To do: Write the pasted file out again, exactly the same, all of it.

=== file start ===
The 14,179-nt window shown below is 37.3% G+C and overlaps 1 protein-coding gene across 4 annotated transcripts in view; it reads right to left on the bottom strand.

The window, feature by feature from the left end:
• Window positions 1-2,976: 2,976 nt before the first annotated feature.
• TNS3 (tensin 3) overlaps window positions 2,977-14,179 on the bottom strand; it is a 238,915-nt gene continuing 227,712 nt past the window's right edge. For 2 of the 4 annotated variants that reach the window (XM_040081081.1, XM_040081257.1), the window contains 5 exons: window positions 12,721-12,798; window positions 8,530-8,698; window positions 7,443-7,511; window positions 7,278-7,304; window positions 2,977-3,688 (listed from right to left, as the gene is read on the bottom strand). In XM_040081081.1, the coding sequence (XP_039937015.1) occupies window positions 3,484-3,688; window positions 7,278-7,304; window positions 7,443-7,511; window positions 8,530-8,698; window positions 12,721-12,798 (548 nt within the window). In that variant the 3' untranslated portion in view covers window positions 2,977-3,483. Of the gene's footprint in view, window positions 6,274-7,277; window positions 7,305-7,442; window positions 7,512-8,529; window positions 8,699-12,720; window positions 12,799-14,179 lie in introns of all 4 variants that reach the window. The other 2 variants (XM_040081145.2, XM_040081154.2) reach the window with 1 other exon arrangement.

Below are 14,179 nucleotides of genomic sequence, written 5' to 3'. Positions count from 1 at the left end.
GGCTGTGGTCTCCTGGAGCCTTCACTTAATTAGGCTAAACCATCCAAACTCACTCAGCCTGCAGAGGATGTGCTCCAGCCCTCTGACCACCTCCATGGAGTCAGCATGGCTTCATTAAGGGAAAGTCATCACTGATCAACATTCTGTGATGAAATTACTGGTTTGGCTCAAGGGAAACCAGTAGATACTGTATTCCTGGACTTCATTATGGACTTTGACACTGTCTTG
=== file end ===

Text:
The 14,179-nt window shown below is 37.3% G+C and overlaps 1 protein-coding gene across 4 annotated transcripts in view; it reads right to left on the bottom strand.

The window, feature by feature from the left end:
• Window positions 1-2,976: 2,976 nt before the first annotated feature.
• TNS3 (tensin 3) overlaps window positions 2,977-14,179 on the bottom strand; it is a 238,915-nt gene continuing 227,712 nt past the window's right edge. For 2 of the 4 annotated variants that reach the window (XM_040081081.1, XM_040081257.1), the window contains 5 exons: window positions 12,721-12,798; window positions 8,530-8,698; window positions 7,443-7,511; window positions 7,278-7,304; window positions 2,977-3,688 (listed from right to left, as the gene is read on the bottom strand). In XM_040081081.1, the coding sequence (XP_039937015.1) occupies window positions 3,484-3,688; window positions 7,278-7,304; window positions 7,443-7,511; window positions 8,530-8,698; window positions 12,721-12,798 (548 nt within the window). In that variant the 3' untranslated portion in view covers window positions 2,977-3,483. Of the gene's footprint in view, window positions 6,274-7,277; window positions 7,305-7,442; window positions 7,512-8,529; window positions 8,699-12,720; window positions 12,799-14,179 lie in introns of all 4 variants that reach the window. The other 2 variants (XM_040081145.2, XM_040081154.2) reach the window with 1 other exon arrangement.

Below are 14,179 nucleotides of genomic sequence, written 5' to 3'. Positions count from 1 at the left end.
GGCTGTGGTCTCCTGGAGCCTTCACTTAATTAGGCTAAACCATCCAAACTCACTCAGCCTGCAGAGGATGTGCTCCAGCCCTCTGACCACCTCCATGGAGTCAGCATGGCTTCATTAAGGGAAAGTCATCACTGATCAACATTCTGTGATGAAATTACTGGTTTGGCTCAAGGGAAACCAGTAGATACTGTATTCCTGGACTTCATTATGGACTTTGACACTGTCTTG